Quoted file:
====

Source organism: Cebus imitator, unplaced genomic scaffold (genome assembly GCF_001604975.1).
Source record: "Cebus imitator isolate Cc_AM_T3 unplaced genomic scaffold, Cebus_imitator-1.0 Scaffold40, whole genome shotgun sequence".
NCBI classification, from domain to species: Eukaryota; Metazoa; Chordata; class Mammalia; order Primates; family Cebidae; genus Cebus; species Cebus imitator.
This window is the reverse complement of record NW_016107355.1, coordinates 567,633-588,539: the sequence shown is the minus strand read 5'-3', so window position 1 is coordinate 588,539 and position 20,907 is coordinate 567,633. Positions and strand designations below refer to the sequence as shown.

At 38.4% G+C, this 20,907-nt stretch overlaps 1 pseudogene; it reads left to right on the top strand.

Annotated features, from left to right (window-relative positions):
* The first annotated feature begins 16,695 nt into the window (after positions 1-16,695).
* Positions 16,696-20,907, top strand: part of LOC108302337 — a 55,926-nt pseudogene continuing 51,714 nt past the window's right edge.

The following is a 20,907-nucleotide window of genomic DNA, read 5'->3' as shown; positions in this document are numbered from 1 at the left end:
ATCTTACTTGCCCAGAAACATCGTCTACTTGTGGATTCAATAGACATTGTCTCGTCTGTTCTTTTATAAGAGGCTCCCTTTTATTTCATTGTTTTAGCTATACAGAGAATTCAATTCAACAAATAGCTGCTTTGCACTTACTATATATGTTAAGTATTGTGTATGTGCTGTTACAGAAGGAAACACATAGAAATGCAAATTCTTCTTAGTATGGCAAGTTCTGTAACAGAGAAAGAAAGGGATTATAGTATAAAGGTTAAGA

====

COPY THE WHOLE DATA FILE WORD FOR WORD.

Source organism: Cebus imitator, unplaced genomic scaffold (genome assembly GCF_001604975.1).
Source record: "Cebus imitator isolate Cc_AM_T3 unplaced genomic scaffold, Cebus_imitator-1.0 Scaffold40, whole genome shotgun sequence".
NCBI classification, from domain to species: Eukaryota; Metazoa; Chordata; class Mammalia; order Primates; family Cebidae; genus Cebus; species Cebus imitator.
This window is the reverse complement of record NW_016107355.1, coordinates 567,633-588,539: the sequence shown is the minus strand read 5'-3', so window position 1 is coordinate 588,539 and position 20,907 is coordinate 567,633. Positions and strand designations below refer to the sequence as shown.

At 38.4% G+C, this 20,907-nt stretch overlaps 1 pseudogene; it reads left to right on the top strand.

Annotated features, from left to right (window-relative positions):
* The first annotated feature begins 16,695 nt into the window (after positions 1-16,695).
* Positions 16,696-20,907, top strand: part of LOC108302337 — a 55,926-nt pseudogene continuing 51,714 nt past the window's right edge.

The following is a 20,907-nucleotide window of genomic DNA, read 5'->3' as shown; positions in this document are numbered from 1 at the left end:
ATCTTACTTGCCCAGAAACATCGTCTACTTGTGGATTCAATAGACATTGTCTCGTCTGTTCTTTTATAAGAGGCTCCCTTTTATTTCATTGTTTTAGCTATACAGAGAATTCAATTCAACAAATAGCTGCTTTGCACTTACTATATATGTTAAGTATTGTGTATGTGCTGTTACAGAAGGAAACACATAGAAATGCAAATTCTTCTTAGTATGGCAAGTTCTGTAACAGAGAAAGAAAGGGATTATAGTATAAAGGTTAAGA